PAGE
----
From the moment the photos were received and witnesses described the situation to the Marine Mammal Emergencies call centre, specialists from the Marine Animal Response Society (MARS)were contacted to see what options were available. Thanks to the multiple cases that it has handled in the Maritimes, the MARS team has developed considerable expertise with live stranded cetaceans.
This was the second time the MARS team had to deal with a live stranded humpback. In the first case, the animal died before any response could be done. However, in November 2013 in Cape Breton, Nova Scotia, a juvenile fin whale was moved using floating pontoons. The outcome of this operation is unknown, however, as is generally the case for large cetaceans that are relocated.
After assessing the animal’s condition and evaluating its chances of surviving an intervention, Canadian Wildlife Health Cooperative (CWHC) veterinary advisors, DFO scientists and the MARS team were unanimous: this whale would not survive even if it were moved out to sea. Being so thin, and thus undernourished and weak, it probably would not have survived the relocation and even if it had, it would have likely perished in the next few days, whether at sea or by becoming stranded on another beach.
This whale was therefore not a candidate for a rescue.
Q: Why was it not euthanized?
Euthanasia was discussed, but this option was not chosen for this whale because its condition was so critical that experts felt that it would die before they could reach the scene.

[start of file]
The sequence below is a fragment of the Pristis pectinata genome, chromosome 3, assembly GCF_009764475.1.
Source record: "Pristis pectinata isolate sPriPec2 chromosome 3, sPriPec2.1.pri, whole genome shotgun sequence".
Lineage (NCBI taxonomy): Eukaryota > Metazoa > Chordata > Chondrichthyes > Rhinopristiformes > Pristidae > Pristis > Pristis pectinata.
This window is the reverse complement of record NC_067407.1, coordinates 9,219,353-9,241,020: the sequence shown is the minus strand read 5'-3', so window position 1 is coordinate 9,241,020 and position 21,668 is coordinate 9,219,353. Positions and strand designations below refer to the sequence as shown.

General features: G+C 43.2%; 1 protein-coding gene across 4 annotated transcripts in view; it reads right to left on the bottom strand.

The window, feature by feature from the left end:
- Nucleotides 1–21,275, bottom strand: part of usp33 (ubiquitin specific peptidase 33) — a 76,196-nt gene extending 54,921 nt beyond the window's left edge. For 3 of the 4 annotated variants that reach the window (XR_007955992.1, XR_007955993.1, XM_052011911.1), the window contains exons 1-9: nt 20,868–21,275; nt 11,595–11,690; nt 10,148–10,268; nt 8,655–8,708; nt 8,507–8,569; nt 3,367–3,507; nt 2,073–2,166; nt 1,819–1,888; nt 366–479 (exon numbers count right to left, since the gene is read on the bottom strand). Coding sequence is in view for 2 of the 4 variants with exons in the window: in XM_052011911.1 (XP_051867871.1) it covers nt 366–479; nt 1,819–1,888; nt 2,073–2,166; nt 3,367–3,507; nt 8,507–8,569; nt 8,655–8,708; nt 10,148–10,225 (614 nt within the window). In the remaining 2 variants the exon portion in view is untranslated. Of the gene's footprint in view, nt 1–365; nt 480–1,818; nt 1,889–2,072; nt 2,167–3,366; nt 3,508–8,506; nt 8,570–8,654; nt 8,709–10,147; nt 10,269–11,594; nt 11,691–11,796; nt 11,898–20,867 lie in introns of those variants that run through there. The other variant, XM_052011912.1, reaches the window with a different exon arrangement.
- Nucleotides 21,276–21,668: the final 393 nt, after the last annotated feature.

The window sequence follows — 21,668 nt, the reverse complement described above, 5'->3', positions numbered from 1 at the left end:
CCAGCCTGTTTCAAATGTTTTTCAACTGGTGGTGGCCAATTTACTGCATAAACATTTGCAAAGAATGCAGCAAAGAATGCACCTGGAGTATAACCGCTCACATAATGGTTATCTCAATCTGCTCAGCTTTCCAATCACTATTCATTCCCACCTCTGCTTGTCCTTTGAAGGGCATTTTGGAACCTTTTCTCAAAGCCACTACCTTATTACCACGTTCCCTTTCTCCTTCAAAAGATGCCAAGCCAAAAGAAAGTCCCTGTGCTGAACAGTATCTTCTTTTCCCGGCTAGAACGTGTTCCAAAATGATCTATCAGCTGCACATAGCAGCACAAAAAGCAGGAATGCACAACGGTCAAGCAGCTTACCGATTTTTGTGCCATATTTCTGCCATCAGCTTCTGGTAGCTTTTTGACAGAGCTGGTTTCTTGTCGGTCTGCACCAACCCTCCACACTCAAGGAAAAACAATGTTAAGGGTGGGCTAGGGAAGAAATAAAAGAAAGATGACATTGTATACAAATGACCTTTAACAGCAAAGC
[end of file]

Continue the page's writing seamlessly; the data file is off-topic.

Indeed, euthanizing large cetaceans is a delicate undertaking, and can only be carried out by experts since it requires handling and administering large quantities of veterinary drugs that are potentially dangerous for those involved. Risks are also important for anyone involved in sampling and necropsy, if these are still possible. Considering that the experts authorized to carry out such an intervention are not based in the Magdalen Islands, the logistics would have been too complex and the wait, too long.
A stranded whale of this size does not usually survive for very long on account of its weight, which compresses its ribcage. If, however, the whale had survived its first night following the stranding, the euthanasia scenario would most likely have been initiated.
Q: Could it have been carried out by the high tide?
The difference between high tide and low tide in the islands at the time of the incident was 0.1 m. It was extremely unlikely that the high tide would have helped the whale float out to sea again and regain its freedom. There are numerous shoals around the islands and the tides in this portion of the Gulf are generally weak, factors that increase the complexity of the situation.
Q: Might the whale have ingested plastic?
Stomach content analysis is part of the necropsy process. CWHC veterinarian Stéphane Lair, when asked the question, explained that the digestive tract was empty and that there was no evidence of recent ingestion of any substance whatsoever..
Q: What is the role of Marine Mammal Emergencies (UMM) in these situations?
UMM is first and foremost a 24/7 call centre (1-877-7baleine), which handles calls from citizens (between 400 and 500 calls/year) who discover a dead or struggling marine mammal on the shores of the St. Lawrence River in Quebec.
In each situation, the call centre team, in collaboration with partners specializing in marine mammals of Quebec and the Atlantic region, analyzes the situation in order to decide on the best response strategy.
This analysis takes into account a multitude of factors:
- Species involved and status thereof (species at risk or not);
- State of the animal;
- Welfare of the animal;